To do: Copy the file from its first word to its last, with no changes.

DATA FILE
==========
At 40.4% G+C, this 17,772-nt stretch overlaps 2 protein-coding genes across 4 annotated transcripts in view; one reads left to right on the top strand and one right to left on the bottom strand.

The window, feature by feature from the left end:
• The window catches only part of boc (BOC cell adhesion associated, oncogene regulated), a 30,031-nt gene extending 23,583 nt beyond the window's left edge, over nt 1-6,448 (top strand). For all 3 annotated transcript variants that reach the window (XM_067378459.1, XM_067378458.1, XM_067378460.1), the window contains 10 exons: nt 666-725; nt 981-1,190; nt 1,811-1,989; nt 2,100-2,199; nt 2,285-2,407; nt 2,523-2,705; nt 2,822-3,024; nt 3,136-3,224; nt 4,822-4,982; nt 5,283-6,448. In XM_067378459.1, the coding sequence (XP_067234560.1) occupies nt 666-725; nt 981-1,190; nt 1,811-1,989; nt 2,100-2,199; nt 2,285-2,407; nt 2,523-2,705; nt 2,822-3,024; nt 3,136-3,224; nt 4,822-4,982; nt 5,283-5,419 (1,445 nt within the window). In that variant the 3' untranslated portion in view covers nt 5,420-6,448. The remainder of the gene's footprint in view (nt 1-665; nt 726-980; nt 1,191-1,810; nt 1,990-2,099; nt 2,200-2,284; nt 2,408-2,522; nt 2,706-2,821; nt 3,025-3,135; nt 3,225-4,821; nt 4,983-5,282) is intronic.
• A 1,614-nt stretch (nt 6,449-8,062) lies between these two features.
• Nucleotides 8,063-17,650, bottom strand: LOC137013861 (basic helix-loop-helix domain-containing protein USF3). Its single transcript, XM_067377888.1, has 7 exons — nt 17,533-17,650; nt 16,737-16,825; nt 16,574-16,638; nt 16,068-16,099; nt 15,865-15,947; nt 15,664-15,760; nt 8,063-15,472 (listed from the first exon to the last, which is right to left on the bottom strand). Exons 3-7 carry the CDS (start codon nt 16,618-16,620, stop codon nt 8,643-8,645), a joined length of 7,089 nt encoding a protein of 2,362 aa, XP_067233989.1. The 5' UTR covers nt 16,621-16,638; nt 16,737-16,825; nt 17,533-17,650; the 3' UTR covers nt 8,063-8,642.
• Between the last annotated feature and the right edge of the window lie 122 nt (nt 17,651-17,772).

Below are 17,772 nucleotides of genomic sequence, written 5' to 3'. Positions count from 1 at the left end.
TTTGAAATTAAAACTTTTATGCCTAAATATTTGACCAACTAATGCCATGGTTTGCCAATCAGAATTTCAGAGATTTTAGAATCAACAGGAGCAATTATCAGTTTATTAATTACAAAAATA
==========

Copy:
At 40.4% G+C, this 17,772-nt stretch overlaps 2 protein-coding genes across 4 annotated transcripts in view; one reads left to right on the top strand and one right to left on the bottom strand.

The window, feature by feature from the left end:
• The window catches only part of boc (BOC cell adhesion associated, oncogene regulated), a 30,031-nt gene extending 23,583 nt beyond the window's left edge, over nt 1-6,448 (top strand). For all 3 annotated transcript variants that reach the window (XM_067378459.1, XM_067378458.1, XM_067378460.1), the window contains 10 exons: nt 666-725; nt 981-1,190; nt 1,811-1,989; nt 2,100-2,199; nt 2,285-2,407; nt 2,523-2,705; nt 2,822-3,024; nt 3,136-3,224; nt 4,822-4,982; nt 5,283-6,448. In XM_067378459.1, the coding sequence (XP_067234560.1) occupies nt 666-725; nt 981-1,190; nt 1,811-1,989; nt 2,100-2,199; nt 2,285-2,407; nt 2,523-2,705; nt 2,822-3,024; nt 3,136-3,224; nt 4,822-4,982; nt 5,283-5,419 (1,445 nt within the window). In that variant the 3' untranslated portion in view covers nt 5,420-6,448. The remainder of the gene's footprint in view (nt 1-665; nt 726-980; nt 1,191-1,810; nt 1,990-2,099; nt 2,200-2,284; nt 2,408-2,522; nt 2,706-2,821; nt 3,025-3,135; nt 3,225-4,821; nt 4,983-5,282) is intronic.
• A 1,614-nt stretch (nt 6,449-8,062) lies between these two features.
• Nucleotides 8,063-17,650, bottom strand: LOC137013861 (basic helix-loop-helix domain-containing protein USF3). Its single transcript, XM_067377888.1, has 7 exons — nt 17,533-17,650; nt 16,737-16,825; nt 16,574-16,638; nt 16,068-16,099; nt 15,865-15,947; nt 15,664-15,760; nt 8,063-15,472 (listed from the first exon to the last, which is right to left on the bottom strand). Exons 3-7 carry the CDS (start codon nt 16,618-16,620, stop codon nt 8,643-8,645), a joined length of 7,089 nt encoding a protein of 2,362 aa, XP_067233989.1. The 5' UTR covers nt 16,621-16,638; nt 16,737-16,825; nt 17,533-17,650; the 3' UTR covers nt 8,063-8,642.
• Between the last annotated feature and the right edge of the window lie 122 nt (nt 17,651-17,772).

Below are 17,772 nucleotides of genomic sequence, written 5' to 3'. Positions count from 1 at the left end.
TTTGAAATTAAAACTTTTATGCCTAAATATTTGACCAACTAATGCCATGGTTTGCCAATCAGAATTTCAGAGATTTTAGAATCAACAGGAGCAATTATCAGTTTATTAATTACAAAAATA